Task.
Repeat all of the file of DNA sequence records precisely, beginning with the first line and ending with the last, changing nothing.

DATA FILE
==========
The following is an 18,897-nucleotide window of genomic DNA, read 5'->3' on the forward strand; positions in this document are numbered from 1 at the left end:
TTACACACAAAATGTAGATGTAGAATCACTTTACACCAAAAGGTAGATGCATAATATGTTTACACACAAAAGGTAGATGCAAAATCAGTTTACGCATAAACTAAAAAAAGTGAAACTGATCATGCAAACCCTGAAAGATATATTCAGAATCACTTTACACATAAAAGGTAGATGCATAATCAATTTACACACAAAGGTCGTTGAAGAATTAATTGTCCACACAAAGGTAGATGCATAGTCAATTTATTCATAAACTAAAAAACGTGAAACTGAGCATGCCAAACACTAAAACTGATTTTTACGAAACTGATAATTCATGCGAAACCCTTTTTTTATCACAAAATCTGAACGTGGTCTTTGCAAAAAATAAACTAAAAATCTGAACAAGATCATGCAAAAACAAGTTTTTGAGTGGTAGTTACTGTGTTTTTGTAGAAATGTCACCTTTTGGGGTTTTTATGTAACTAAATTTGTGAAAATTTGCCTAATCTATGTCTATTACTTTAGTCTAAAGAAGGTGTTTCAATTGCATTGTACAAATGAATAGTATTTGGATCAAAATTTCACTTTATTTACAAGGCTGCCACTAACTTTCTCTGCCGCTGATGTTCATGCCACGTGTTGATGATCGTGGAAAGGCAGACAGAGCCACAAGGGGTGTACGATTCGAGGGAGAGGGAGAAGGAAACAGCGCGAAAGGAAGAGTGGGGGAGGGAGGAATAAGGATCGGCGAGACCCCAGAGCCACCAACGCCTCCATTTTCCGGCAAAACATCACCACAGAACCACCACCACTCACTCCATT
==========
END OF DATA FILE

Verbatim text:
The following is an 18,897-nucleotide window of genomic DNA, read 5'->3' on the forward strand; positions in this document are numbered from 1 at the left end:
TTACACACAAAATGTAGATGTAGAATCACTTTACACCAAAAGGTAGATGCATAATATGTTTACACACAAAAGGTAGATGCAAAATCAGTTTACGCATAAACTAAAAAAAGTGAAACTGATCATGCAAACCCTGAAAGATATATTCAGAATCACTTTACACATAAAAGGTAGATGCATAATCAATTTACACACAAAGGTCGTTGAAGAATTAATTGTCCACACAAAGGTAGATGCATAGTCAATTTATTCATAAACTAAAAAACGTGAAACTGAGCATGCCAAACACTAAAACTGATTTTTACGAAACTGATAATTCATGCGAAACCCTTTTTTTATCACAAAATCTGAACGTGGTCTTTGCAAAAAATAAACTAAAAATCTGAACAAGATCATGCAAAAACAAGTTTTTGAGTGGTAGTTACTGTGTTTTTGTAGAAATGTCACCTTTTGGGGTTTTTATGTAACTAAATTTGTGAAAATTTGCCTAATCTATGTCTATTACTTTAGTCTAAAGAAGGTGTTTCAATTGCATTGTACAAATGAATAGTATTTGGATCAAAATTTCACTTTATTTACAAGGCTGCCACTAACTTTCTCTGCCGCTGATGTTCATGCCACGTGTTGATGATCGTGGAAAGGCAGACAGAGCCACAAGGGGTGTACGATTCGAGGGAGAGGGAGAAGGAAACAGCGCGAAAGGAAGAGTGGGGGAGGGAGGAATAAGGATCGGCGAGACCCCAGAGCCACCAACGCCTCCATTTTCCGGCAAAACATCACCACAGAACCACCACCACTCACTCCATT